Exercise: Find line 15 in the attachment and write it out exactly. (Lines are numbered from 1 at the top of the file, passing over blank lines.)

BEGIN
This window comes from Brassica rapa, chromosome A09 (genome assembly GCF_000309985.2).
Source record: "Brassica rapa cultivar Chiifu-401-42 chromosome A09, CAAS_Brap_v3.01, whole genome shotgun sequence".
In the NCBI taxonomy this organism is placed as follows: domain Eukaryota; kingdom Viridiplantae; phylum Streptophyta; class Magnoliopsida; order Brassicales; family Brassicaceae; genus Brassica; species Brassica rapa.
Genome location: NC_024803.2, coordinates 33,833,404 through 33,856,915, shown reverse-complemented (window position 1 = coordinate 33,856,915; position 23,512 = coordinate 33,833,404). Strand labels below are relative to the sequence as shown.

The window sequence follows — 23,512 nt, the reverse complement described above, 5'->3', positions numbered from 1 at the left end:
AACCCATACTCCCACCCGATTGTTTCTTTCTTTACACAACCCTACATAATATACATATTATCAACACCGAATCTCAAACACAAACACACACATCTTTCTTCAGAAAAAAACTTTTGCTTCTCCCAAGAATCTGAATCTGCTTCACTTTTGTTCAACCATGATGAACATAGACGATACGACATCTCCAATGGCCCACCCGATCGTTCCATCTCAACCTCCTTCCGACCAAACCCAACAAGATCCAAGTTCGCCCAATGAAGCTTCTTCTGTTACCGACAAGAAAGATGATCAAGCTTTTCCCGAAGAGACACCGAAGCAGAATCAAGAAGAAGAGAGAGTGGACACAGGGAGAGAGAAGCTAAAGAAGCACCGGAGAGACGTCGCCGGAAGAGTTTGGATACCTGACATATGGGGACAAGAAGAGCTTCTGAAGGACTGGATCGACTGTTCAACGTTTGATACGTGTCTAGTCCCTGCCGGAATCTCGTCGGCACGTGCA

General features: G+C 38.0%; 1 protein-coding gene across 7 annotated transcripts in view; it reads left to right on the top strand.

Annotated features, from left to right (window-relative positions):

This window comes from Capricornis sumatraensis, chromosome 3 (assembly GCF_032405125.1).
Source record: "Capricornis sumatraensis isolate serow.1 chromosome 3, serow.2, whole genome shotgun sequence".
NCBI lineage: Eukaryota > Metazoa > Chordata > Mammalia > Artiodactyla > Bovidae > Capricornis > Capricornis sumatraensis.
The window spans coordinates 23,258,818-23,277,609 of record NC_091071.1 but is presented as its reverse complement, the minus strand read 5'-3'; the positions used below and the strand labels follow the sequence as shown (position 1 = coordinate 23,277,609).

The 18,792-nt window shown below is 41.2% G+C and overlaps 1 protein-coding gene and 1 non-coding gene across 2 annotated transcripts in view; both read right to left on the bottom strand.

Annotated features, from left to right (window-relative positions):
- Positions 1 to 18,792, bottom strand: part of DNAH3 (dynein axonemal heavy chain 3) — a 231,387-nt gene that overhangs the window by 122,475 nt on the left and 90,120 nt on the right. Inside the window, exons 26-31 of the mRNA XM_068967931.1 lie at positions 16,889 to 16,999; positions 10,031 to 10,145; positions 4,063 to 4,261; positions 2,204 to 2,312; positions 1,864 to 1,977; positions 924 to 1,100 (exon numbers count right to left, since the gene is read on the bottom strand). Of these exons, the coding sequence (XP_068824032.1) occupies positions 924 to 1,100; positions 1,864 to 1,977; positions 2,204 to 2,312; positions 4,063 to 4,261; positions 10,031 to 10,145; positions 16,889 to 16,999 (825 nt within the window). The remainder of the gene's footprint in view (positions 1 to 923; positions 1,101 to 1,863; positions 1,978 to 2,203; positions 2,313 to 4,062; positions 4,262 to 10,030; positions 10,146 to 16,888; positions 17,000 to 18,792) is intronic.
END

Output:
- Positions 1 to 18,792, bottom strand: part of DNAH3 (dynein axonemal heavy chain 3) — a 231,387-nt gene that overhangs the window by 122,475 nt on the left and 90,120 nt on the right. Inside the window, exons 26-31 of the mRNA XM_068967931.1 lie at positions 16,889 to 16,999; positions 10,031 to 10,145; positions 4,063 to 4,261; positions 2,204 to 2,312; positions 1,864 to 1,977; positions 924 to 1,100 (exon numbers count right to left, since the gene is read on the bottom strand). Of these exons, the coding sequence (XP_068824032.1) occupies positions 924 to 1,100; positions 1,864 to 1,977; positions 2,204 to 2,312; positions 4,063 to 4,261; positions 10,031 to 10,145; positions 16,889 to 16,999 (825 nt within the window). The remainder of the gene's footprint in view (positions 1 to 923; positions 1,101 to 1,863; positions 1,978 to 2,203; positions 2,313 to 4,062; positions 4,262 to 10,030; positions 10,146 to 16,888; positions 17,000 to 18,792) is intronic.